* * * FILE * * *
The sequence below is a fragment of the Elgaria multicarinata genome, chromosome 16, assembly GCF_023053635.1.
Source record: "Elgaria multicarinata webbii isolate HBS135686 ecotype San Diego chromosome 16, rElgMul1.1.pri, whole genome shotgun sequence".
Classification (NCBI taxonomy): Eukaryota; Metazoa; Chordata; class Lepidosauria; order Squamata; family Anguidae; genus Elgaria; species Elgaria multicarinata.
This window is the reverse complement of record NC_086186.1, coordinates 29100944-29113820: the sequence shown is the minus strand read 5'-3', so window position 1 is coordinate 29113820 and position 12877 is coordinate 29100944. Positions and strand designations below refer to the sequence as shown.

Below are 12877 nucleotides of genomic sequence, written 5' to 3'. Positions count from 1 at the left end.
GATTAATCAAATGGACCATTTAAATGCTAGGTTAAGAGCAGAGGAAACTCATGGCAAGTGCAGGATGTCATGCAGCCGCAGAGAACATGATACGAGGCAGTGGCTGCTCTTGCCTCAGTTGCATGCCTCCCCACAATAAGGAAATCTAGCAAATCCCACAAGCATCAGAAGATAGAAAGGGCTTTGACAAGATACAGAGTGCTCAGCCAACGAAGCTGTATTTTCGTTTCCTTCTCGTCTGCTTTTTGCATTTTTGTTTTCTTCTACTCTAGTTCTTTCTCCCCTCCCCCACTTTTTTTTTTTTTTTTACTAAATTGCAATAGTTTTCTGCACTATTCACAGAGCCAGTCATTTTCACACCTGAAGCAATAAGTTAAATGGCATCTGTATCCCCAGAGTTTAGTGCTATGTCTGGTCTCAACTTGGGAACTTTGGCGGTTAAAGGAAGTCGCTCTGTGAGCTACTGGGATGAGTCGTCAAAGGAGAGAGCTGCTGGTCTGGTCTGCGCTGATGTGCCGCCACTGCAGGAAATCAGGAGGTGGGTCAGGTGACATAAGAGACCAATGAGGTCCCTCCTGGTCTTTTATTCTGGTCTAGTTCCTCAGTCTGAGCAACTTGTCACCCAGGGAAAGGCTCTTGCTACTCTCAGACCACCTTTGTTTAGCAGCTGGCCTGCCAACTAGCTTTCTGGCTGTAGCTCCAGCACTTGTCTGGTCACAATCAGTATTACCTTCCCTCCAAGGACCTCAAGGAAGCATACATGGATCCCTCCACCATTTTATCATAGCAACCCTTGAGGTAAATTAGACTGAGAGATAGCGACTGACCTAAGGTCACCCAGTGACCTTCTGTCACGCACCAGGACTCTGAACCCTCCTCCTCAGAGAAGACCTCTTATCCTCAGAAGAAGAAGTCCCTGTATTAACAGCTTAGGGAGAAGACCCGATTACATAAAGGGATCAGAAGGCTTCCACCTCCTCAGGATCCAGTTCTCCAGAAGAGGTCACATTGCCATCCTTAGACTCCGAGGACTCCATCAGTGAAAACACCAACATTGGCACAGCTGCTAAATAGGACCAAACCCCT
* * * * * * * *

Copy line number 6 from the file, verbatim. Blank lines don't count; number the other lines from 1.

GATTAATCAAATGGACCATTTAAATGCTAGGTTAAGAGCAGAGGAAACTCATGGCAAGTGCAGGATGTCATGCAGCCGCAGAGAACATGATACGAGGCAGTGGCTGCTCTTGCCTCAGTTGCATGCCTCCCCACAATAAGGAAATCTAGCAAATCCCACAAGCATCAGAAGATAGAAAGGGCTTTGACAAGATACAGAGTGCTCAGCCAACGAAGCTGTATTTTCGTTTCCTTCTCGTCTGCTTTTTGCATTTTTGTTTTCTTCTACTCTAGTTCTTTCTCCCCTCCCCCACTTTTTTTTTTTTTTTTACTAAATTGCAATAGTTTTCTGCACTATTCACAGAGCCAGTCATTTTCACACCTGAAGCAATAAGTTAAATGGCATCTGTATCCCCAGAGTTTAGTGCTATGTCTGGTCTCAACTTGGGAACTTTGGCGGTTAAAGGAAGTCGCTCTGTGAGCTACTGGGATGAGTCGTCAAAGGAGAGAGCTGCTGGTCTGGTCTGCGCTGATGTGCCGCCACTGCAGGAAATCAGGAGGTGGGTCAGGTGACATAAGAGACCAATGAGGTCCCTCCTGGTCTTTTATTCTGGTCTAGTTCCTCAGTCTGAGCAACTTGTCACCCAGGGAAAGGCTCTTGCTACTCTCAGACCACCTTTGTTTAGCAGCTGGCCTGCCAACTAGCTTTCTGGCTGTAGCTCCAGCACTTGTCTGGTCACAATCAGTATTACCTTCCCTCCAAGGACCTCAAGGAAGCATACATGGATCCCTCCACCATTTTATCATAGCAACCCTTGAGGTAAATTAGACTGAGAGATAGCGACTGACCTAAGGTCACCCAGTGACCTTCTGTCACGCACCAGGACTCTGAACCCTCCTCCTCAGAGAAGACCTCTTATCCTCAGAAGAAGAAGTCCCTGTATTAACAGCTTAGGGAGAAGACCCGATTACATAAAGGGATCAGAAGGCTTCCACCTCCTCAGGATCCAGTTCTCCAGAAGAGGTCACATTGCCATCCTTAGACTCCGAGGACTCCATCAGTGAAAACACCAACATTGGCACAGCTGCTAAATAGGACCAAACCCCT